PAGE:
A wave that wiped out their livelihood

Pushed to the brink by rising overheads, many have closed their businesses

More and more shops are displaying the board “for sale”, “to-let” boards during the second wave of COVID 19 as the small-time traders seem to be giving up hope on their business.

Many appear to have wilted under the burden of paying the rent and statutory benefits like ESI and provident fund to their employees, besides other overheads.

“There seemed to be a little space for sustenance until we were permitted to keep our shops open for a few hours in a day. The complete lockdown has broken our back,” said Selvaraj, a trader in hardware in Ariyamangalam in Tiruchi. “We have exhausted all means, including pledging of jewellery for remaining afloat so far. All doors are now shut for us,” said Sahayam, a trader in electrical and electronics goods.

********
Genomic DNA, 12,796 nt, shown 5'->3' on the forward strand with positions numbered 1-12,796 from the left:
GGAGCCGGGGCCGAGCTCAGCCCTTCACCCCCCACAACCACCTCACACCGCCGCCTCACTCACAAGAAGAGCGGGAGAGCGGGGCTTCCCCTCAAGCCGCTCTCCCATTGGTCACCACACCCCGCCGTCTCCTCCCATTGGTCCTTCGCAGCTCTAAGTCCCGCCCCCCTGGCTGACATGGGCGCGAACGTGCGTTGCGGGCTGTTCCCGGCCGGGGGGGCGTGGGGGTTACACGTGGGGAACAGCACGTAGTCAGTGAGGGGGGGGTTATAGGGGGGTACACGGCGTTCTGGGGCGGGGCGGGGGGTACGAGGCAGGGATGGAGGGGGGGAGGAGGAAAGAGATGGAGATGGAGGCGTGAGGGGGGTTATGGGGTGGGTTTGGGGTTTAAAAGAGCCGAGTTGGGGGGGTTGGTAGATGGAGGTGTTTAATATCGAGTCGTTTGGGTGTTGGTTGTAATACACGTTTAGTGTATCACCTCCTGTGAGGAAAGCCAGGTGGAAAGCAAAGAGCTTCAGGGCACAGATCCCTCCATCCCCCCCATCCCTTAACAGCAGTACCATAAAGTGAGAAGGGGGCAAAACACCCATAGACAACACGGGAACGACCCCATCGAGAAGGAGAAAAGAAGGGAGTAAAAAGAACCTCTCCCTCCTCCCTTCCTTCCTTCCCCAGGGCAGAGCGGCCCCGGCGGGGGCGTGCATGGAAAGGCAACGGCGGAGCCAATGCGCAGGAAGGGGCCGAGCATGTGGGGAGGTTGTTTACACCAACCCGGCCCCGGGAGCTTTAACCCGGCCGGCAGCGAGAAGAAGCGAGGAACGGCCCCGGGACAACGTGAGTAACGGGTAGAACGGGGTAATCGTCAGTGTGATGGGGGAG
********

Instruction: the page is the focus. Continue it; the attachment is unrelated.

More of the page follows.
A number of two-wheeler and four-wheeler showrooms in the city have delayed payment of salaries, a manager of one such showroom said requesting anonymity. Customers in the private sector, who have availed the option of bank loan for hire purchase, have been finding it tough to pay instalments because of salary cuts and joblessness, he said.

“The going has indeed become tough for many. The rent in a number of new shopping complexes is being levied on square foot basis. For grocery outlets, pharmacies, and vegetable/fruit shops, the business has taken a severe beating for months together,” Tamilselvan, zonal president of Tamil Nadu Vanigar Sangangalin Peramaippu said. The likelihood for the financially-battered traders to restart their livelihood even after the lockdown is lifted seems bleak, Mr. Tamilselvan said.

The hardship is manageable for those who operate from the shopping complexes owned by local bodies and temples. “Private landlords have not been lenient enough during the crisis situation. They continue to charge the same rent,” said A. Muthaiya, president of Karaikal Chamber of Commerce.

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